The pre-Iraq war and pre-9/11 performance of some secret
services is subject to harsh criticism and, in some countries, various
investigations. Governments are accused to have taken essential
decisions based upon dubious information. The different agencies are
blamed for inter- and intra-agency rivalry blocking the efficiency of
any early warning system. In addition, they are heavily criticized for
delivering the message their political masters wanted to hear.
We do not want to blame anybody. But we believe that it is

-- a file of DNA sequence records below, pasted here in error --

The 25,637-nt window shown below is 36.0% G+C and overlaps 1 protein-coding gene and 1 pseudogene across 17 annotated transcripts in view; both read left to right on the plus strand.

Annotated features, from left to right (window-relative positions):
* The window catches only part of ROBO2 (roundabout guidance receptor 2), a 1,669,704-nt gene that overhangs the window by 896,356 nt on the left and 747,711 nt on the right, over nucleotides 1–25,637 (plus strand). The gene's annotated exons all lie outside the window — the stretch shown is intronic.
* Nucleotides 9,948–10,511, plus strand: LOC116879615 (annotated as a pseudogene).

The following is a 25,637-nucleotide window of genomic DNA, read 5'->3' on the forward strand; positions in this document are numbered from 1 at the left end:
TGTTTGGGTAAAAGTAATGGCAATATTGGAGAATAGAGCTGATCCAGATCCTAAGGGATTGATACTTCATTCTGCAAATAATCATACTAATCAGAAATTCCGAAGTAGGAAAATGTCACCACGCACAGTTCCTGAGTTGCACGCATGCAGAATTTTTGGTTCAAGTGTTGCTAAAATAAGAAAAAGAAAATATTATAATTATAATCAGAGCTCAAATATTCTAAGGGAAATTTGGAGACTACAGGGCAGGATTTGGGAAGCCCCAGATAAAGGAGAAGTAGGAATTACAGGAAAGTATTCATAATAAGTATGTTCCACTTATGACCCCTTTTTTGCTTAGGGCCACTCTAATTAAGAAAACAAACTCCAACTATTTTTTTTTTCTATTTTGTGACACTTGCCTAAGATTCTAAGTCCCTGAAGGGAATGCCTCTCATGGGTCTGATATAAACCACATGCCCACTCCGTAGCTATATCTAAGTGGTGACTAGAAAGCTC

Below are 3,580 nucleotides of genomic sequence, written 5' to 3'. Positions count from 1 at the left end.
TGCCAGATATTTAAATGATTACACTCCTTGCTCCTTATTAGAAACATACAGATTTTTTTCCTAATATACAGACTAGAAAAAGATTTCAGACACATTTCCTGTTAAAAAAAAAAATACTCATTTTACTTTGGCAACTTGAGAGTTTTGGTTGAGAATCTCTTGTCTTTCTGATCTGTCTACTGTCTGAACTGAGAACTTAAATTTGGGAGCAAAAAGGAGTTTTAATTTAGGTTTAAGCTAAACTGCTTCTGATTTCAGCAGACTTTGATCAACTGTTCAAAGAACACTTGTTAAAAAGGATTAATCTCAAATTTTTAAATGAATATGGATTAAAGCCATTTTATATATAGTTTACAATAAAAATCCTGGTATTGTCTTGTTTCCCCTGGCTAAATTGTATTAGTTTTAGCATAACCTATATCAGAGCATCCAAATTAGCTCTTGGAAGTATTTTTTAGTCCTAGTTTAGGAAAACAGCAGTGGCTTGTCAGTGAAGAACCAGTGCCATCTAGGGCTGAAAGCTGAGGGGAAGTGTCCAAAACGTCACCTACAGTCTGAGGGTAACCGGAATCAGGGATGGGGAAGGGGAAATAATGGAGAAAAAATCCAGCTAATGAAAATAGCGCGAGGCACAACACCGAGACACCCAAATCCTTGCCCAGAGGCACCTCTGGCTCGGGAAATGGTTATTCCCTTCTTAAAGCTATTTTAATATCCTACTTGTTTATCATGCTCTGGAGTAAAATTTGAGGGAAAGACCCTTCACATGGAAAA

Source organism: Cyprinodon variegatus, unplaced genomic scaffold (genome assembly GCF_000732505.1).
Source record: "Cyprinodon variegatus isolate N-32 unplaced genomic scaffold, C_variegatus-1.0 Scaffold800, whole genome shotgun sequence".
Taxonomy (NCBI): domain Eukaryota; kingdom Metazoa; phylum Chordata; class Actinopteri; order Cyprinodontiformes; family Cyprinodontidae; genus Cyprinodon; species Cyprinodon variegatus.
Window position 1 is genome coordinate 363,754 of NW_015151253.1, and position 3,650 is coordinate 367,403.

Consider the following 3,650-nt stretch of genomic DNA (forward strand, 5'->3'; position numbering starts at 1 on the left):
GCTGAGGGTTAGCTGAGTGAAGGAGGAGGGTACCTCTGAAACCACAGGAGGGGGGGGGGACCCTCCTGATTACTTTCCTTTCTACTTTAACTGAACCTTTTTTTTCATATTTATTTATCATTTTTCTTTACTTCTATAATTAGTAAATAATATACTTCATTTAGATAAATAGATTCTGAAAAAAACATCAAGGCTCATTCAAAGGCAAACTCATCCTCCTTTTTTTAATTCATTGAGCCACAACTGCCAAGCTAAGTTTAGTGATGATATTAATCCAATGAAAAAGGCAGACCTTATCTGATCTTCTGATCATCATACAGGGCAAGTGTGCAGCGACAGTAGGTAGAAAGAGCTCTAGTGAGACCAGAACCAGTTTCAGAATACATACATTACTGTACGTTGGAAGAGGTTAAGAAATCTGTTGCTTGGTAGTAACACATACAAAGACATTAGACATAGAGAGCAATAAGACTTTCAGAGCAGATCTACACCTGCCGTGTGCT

necessary to rethink the whole business of secret services.
Without knowing the details that obviously led to serious
deficiencies, there are several fundamental problems with the work of
secret services in open, democratic societies. In democracies, there is
often a basic mistrust towards intelligence gathering. It seems to be a
dirty job. Democracy asks for openness and transparency. People in
democracies do not like the work in a shadow. Scientists and journalists
refrain in general from cooperation with secret services. They are
afraid to destroy their access to foreign countries and colleagues.
Recruitment of qualified young people has become difficult.
Dieter Farwick. Internet: <http://www.world securitynetwork. com/showArticle3.cfm?article_id=9226> (with adaptations).
In the previous text,
"mistrust" is synonymous with distrust